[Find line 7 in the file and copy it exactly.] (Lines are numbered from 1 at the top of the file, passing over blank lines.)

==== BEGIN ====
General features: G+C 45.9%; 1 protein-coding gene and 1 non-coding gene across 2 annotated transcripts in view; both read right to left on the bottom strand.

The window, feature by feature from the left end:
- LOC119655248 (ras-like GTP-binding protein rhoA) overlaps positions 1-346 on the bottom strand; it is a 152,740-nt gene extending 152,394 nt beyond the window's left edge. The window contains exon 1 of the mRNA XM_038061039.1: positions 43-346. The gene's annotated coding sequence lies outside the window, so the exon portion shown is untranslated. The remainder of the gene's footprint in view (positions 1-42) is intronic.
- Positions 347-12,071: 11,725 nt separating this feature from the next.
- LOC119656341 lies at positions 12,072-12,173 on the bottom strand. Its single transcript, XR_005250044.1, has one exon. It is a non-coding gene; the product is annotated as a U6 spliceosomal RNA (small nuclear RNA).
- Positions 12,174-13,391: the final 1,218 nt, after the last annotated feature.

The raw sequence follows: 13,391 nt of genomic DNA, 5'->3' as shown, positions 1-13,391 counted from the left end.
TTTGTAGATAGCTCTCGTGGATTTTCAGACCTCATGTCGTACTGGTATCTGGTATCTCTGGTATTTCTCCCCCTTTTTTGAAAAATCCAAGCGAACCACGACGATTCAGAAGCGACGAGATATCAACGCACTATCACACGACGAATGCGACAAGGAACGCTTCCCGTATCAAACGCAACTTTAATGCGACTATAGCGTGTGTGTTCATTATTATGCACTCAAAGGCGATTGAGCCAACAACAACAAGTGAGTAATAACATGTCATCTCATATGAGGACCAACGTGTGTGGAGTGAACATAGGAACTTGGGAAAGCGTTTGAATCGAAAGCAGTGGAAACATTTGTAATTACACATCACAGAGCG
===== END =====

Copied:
The raw sequence follows: 13,391 nt of genomic DNA, 5'->3' as shown, positions 1-13,391 counted from the left end.